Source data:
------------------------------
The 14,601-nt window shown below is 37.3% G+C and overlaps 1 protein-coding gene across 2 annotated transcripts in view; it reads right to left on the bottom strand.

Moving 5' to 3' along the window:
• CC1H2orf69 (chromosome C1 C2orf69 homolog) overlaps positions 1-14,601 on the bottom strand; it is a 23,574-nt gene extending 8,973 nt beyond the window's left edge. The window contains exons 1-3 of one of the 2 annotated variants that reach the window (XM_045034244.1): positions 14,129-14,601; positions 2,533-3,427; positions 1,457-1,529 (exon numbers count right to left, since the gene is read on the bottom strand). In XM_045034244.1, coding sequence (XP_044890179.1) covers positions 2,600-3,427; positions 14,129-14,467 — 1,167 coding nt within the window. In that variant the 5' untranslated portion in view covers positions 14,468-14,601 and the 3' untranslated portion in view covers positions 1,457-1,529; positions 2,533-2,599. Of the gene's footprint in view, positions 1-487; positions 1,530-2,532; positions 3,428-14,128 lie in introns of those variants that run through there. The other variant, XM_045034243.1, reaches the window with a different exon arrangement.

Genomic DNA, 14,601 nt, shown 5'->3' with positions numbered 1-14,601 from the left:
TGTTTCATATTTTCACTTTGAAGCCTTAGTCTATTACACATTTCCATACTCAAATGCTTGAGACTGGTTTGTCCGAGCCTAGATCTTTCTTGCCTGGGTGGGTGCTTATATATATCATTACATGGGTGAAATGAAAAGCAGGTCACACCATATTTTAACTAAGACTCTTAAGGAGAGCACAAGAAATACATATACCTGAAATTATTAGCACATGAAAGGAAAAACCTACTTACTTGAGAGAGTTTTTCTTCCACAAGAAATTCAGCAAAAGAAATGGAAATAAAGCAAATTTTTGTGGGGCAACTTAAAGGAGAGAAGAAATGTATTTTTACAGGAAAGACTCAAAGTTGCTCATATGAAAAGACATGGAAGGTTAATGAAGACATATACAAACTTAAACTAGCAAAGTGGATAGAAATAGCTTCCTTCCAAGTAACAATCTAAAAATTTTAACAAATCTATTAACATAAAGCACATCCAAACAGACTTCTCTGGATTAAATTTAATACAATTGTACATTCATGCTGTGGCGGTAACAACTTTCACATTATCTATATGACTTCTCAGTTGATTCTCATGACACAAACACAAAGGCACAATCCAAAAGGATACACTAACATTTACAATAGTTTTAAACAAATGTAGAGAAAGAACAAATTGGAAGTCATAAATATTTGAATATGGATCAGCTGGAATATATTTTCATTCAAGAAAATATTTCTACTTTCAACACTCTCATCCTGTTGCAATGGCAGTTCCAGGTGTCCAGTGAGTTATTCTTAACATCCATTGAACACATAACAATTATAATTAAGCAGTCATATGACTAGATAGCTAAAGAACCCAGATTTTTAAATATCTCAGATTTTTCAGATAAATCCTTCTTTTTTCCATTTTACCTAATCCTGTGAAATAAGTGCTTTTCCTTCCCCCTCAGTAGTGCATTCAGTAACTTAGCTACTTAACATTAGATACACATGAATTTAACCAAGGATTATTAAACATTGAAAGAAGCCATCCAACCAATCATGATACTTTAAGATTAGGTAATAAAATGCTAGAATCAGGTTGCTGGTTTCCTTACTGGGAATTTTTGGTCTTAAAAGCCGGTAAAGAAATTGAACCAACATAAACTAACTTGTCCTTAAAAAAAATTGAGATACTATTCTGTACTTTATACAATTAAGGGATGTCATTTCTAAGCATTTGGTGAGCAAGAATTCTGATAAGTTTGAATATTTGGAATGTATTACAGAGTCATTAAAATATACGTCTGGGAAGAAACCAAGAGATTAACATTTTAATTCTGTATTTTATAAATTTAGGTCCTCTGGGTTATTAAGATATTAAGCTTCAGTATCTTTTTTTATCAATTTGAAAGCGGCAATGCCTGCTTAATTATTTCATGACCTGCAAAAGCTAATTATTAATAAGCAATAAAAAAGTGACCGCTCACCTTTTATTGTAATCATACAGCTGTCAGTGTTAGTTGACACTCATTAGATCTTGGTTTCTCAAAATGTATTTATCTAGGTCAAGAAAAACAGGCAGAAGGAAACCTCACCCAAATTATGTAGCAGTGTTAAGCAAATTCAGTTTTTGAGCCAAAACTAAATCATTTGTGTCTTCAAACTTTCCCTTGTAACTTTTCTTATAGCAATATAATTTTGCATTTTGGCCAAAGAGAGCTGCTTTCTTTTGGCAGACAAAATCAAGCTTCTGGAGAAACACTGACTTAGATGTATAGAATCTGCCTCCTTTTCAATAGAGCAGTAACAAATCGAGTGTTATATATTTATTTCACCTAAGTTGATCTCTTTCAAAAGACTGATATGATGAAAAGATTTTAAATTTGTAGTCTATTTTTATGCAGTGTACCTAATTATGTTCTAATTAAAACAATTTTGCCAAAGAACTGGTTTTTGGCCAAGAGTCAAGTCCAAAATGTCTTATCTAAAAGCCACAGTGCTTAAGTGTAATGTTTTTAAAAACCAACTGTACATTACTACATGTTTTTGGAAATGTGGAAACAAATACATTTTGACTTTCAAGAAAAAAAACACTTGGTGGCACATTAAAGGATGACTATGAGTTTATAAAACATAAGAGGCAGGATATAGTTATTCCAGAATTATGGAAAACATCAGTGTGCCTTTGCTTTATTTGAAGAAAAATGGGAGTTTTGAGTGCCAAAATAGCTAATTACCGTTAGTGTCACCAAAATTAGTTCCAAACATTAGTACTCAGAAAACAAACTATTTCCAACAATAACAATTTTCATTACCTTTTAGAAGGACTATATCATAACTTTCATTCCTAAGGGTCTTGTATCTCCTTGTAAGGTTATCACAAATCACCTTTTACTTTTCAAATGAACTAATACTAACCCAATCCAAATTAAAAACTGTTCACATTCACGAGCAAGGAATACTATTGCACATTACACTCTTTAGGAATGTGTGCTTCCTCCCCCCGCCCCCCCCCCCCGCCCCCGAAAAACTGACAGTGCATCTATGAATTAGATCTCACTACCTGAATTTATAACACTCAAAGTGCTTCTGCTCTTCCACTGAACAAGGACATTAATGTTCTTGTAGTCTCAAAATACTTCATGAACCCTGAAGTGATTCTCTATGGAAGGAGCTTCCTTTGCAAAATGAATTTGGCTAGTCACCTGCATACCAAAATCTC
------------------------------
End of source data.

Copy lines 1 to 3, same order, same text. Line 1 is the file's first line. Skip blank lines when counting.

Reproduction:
The 14,601-nt window shown below is 37.3% G+C and overlaps 1 protein-coding gene across 2 annotated transcripts in view; it reads right to left on the bottom strand.

Moving 5' to 3' along the window:
• CC1H2orf69 (chromosome C1 C2orf69 homolog) overlaps positions 1-14,601 on the bottom strand; it is a 23,574-nt gene extending 8,973 nt beyond the window's left edge. The window contains exons 1-3 of one of the 2 annotated variants that reach the window (XM_045034244.1): positions 14,129-14,601; positions 2,533-3,427; positions 1,457-1,529 (exon numbers count right to left, since the gene is read on the bottom strand). In XM_045034244.1, coding sequence (XP_044890179.1) covers positions 2,600-3,427; positions 14,129-14,467 — 1,167 coding nt within the window. In that variant the 5' untranslated portion in view covers positions 14,468-14,601 and the 3' untranslated portion in view covers positions 1,457-1,529; positions 2,533-2,599. Of the gene's footprint in view, positions 1-487; positions 1,530-2,532; positions 3,428-14,128 lie in introns of those variants that run through there. The other variant, XM_045034243.1, reaches the window with a different exon arrangement.